Srinagar Anthem: Kashmiriyat Through Hip-Hop
Made by rappers hailing from Srinagar itself, the duo SOS (StraightOuttaSrinagar) and Ahmer Javed of Azadi Records, Srinagar Anthem is a song of hope, resilience, pride, and reclamation. Produced by NDS, and filmed by XO Visuals, this track and its video are a piece of art that will for long not be forgotten.
With powerful lyrics, and incredible production- you will find yourself playing this song on repeat once you’ve heard it. Each rapper kills the beat with a beautiful flow, the flute-like samples and ad libs make it all the more enjoyable and easy to bop to all day.
The song starts with Ahmer’s hook-
Srinagar meri jaan, halka na hum main se koi bhi
(Srinagar, my life, don’t play with us, don’t take it lightly)
Humla ye bache gha koi nahi, aane do aagey ho koi bhi
(We are about to ambush, show up if you really want it with us)
Srinagar meri shaan, halka na hum main se koi bhi
(Srinagar, my fulfillment, don’t play with us, don’t take it lightly)
These lyrics are an expression of pride towards his Kashmiri identity, a threat to those who he challenges through his writing- people who take his identity and his art for granted, those who attack it, those who do not realize the power of his work. Ahmer, who previously released an album “Little Kid, Big Dreams” has focused on this aspect in all of his work. Kasheer, a track from LKBD was a similar reclamation. Only this time, it’s even closer to home. Ahmer has grown up in Srinagar and his work is inspired by his experience through the occupation and more. His work is his protest, his resistance towards the state that is responsible for the atrocities his people have faced for over 70 years.
His resilience to the occupation is clear in the words he writes. Srinagar anthem is a feeling shared by many in the valley. They continue to fight, despite all odds. Ahmer expresses that he and his people will carry on making their art, they will not back down no matter what force tries to stop them. Srinagar anthem is inspiring because it is a song of strength.
Har ek ke liye yahan darjan
(For every single person, there are twelve)
Tab bhi hum likhte ye gaane
(Still we write these songs)
Badle hai humne zamaane
(We rewrite our fate everyday)
Mausiqui leke unchai pe
(Giving you the art that you deserve)
Goonje ghe ab ye fasaney!
(So you better sing this with us for our city)
Talking about the military presence in Kashmir, there are 12 army men for each civilian. This is the situation SOS and Ahmer have grown up in. It is no secret that artists, especially those who express their feelings about their own oppression by the state and its people are facing a constant threat by the authorities today. They express that still, they continue to write these songs- rewrite their fate. This song is one of hope, that perhaps one day they will be able to reclaim their city from the forces that occupy it.
This is followed by Tufail’s (one half of SOS) verse-
Jaake pooch kabhi naam lal chowk se D-town
(Go and ask about me in lal chowk or downtown)
Dekh gaane kaise bajey delhi se K-town
(These songs get played from Delhi to Karachi)
Mai scene ka CR phir bhi class mein late aau
(I am the CR in this game, and it’s only been 2 years)
Inn sleepwell rapperon pa kabhse laita hun
(These rappers are too lazy that’s why I have been sleeping on them)
I keep it all hun na mai karta chase clout
(I keep it a hundred, I do not chase clout)
You do it for the fun tabhi karta 6 sound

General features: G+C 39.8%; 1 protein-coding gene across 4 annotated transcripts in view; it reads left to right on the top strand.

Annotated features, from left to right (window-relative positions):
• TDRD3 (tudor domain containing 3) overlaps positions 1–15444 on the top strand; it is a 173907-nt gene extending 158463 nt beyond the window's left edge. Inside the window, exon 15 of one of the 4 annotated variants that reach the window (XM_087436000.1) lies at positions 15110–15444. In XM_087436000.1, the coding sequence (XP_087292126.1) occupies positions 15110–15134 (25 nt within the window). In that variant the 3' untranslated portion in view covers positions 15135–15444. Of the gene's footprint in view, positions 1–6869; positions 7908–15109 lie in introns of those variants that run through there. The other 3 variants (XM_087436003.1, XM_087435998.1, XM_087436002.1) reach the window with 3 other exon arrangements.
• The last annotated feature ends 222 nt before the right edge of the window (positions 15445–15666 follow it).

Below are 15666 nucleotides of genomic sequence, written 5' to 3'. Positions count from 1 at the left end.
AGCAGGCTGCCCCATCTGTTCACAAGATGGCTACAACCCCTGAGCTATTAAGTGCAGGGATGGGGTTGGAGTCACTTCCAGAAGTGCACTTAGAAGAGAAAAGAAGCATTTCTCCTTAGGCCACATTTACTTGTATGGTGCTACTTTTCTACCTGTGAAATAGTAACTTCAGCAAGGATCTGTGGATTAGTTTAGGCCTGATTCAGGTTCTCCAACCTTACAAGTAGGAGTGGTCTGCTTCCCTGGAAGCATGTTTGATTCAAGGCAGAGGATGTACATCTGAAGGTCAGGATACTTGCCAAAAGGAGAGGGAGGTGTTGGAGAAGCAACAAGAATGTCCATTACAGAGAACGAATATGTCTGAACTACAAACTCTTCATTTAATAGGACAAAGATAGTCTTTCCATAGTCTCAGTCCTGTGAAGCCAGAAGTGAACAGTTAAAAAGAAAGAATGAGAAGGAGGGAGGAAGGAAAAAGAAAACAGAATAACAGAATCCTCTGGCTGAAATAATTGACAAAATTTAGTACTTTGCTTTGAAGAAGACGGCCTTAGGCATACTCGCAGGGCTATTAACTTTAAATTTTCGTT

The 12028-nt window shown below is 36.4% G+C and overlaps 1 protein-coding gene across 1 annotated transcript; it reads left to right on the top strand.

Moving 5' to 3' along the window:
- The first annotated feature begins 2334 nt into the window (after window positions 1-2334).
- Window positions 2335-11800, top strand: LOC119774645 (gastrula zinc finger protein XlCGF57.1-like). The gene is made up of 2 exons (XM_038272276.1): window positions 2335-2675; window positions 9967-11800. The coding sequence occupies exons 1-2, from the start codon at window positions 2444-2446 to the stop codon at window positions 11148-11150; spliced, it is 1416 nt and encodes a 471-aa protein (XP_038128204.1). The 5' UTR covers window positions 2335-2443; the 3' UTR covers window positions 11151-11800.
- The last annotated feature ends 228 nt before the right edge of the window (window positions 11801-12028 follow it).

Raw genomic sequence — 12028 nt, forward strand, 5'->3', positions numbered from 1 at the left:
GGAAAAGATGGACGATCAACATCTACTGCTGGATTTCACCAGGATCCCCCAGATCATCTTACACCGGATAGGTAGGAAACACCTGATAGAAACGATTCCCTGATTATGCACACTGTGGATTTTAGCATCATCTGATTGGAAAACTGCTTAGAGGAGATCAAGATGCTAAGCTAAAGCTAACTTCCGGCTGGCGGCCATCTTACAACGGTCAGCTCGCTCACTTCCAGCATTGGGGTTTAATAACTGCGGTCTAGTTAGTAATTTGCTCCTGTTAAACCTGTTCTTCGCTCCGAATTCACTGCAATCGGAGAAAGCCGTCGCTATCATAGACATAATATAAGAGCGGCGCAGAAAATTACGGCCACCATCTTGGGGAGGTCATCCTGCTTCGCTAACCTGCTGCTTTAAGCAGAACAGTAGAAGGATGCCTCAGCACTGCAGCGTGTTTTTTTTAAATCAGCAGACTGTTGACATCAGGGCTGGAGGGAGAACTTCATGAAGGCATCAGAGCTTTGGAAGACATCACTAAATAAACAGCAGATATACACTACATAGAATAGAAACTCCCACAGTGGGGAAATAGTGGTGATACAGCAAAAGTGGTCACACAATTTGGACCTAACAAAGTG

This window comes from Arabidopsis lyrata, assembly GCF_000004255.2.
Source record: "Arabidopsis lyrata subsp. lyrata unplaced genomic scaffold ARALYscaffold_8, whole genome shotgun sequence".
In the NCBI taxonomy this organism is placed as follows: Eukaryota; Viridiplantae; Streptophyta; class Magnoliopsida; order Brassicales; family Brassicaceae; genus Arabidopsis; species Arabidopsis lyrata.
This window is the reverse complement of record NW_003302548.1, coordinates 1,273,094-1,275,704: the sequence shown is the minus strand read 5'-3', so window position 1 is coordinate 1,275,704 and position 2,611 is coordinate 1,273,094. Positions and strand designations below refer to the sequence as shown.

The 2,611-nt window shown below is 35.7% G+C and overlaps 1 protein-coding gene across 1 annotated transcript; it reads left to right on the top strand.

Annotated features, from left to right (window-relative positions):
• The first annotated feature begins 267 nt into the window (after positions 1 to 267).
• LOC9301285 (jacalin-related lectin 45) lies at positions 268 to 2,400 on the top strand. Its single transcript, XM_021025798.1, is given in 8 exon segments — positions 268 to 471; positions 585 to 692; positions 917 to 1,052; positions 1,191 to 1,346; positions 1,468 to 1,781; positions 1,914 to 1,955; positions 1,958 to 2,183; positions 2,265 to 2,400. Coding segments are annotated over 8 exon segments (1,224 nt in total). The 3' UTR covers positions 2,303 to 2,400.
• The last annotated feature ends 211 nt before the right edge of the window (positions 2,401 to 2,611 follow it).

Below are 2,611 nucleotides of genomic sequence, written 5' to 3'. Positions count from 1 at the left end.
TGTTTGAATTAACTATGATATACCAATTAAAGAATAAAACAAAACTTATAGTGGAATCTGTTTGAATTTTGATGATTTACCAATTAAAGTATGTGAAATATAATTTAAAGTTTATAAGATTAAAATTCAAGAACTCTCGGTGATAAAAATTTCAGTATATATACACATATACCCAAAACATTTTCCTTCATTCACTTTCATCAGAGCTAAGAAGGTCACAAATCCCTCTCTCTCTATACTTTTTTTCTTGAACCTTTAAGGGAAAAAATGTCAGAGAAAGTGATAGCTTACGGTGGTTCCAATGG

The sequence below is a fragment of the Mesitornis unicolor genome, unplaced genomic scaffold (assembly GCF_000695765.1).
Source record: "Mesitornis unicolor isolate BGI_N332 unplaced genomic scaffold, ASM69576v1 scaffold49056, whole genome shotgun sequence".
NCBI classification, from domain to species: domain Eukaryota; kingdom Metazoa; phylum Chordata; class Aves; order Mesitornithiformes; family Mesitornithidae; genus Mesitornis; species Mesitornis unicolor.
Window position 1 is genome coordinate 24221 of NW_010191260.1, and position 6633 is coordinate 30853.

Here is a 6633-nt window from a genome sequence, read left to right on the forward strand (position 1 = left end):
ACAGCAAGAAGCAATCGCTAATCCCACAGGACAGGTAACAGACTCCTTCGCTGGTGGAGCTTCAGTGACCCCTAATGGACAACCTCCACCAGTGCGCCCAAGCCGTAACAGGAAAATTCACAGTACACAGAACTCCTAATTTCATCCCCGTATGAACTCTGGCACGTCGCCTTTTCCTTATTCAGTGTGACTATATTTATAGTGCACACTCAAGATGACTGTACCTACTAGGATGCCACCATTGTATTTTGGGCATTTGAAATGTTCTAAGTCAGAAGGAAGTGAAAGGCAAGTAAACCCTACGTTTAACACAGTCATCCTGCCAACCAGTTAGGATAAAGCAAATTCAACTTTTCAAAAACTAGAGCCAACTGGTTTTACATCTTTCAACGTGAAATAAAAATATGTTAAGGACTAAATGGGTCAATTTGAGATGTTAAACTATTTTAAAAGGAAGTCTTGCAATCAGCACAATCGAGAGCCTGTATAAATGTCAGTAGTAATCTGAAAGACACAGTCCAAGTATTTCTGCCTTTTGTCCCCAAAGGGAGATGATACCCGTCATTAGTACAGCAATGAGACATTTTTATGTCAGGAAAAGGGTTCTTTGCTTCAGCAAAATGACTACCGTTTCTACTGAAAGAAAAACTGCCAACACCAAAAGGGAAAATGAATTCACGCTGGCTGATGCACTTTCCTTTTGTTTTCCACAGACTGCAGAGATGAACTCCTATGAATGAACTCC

(You do it for fun, that’s why you don’t have your own sound)
I hear this song playing in Delhi sometimes, and as a daughter of a Kashmiri woman myself, I feel a certain sense of pride that rappers from Kashmir and their art is being heard and celebrated, even with its political nature, one that clearly expresses a sense of Kashmiriyat and belonging. Tufail’s verse is a clear proclamation of his talent and what he’s doing in the scene already. With a fresh new sound, powerful lyrics, and stunning visuals, these artists truly aren’t to be messed with.
Fame doesn’t motivate them, their identity, their city and their people do. Their lives and the lives of those around them inspires them and the Anthem. It is by the people, for their people.
It is true what they say in their songs, they are not to be taken lightly. As individuals and as artists, they have outdone themselves with each successive track.
Syed Arslan, also known as Aatankki (other half of SOS)'s verse probably best describes how insane (and I say this in the best possible way) this track is and how well the artists know how great it is-
Har gaana Faate maano dynamite
(Every song to them is like dynamite)
Trip har verse hai bete versatile
(Trippy with the vibe but versatile with every step)
Srinagar mera, tera poora clan ban
(Srinagar is mine, don’t step in without permission)
Kashmir belongs to Kashmiris, as is expressed in this very anthem multiple times. They express throughout the song that this city is their own and that their art is powerful enough to fight big forces.
The visuals for the track follow the boys through Srinagar. All three of them are seen in some of the most iconic locations of Kashmir such as the Dal, and Boulevard Road. As well as the streets they have grown up in, bridges and parks. They are surrounded by locals, some holding up the SOS symbol on a flag. Their confidence and pride are clear and delightful to watch. The video ends with the three looking over their city from a hill, with a full view of Srinagar.
Ahmer, Tufail & Aatankki have given wings to hip-hop in Kashmir. They’re trying to encourage more young artists to write and make music. Through their music and their penmanship, they are bringing Kashmiri hip-hop to notice. From Delhi to Karachi, Lal Chowk to Downtown, this track is both a fight and a celebration.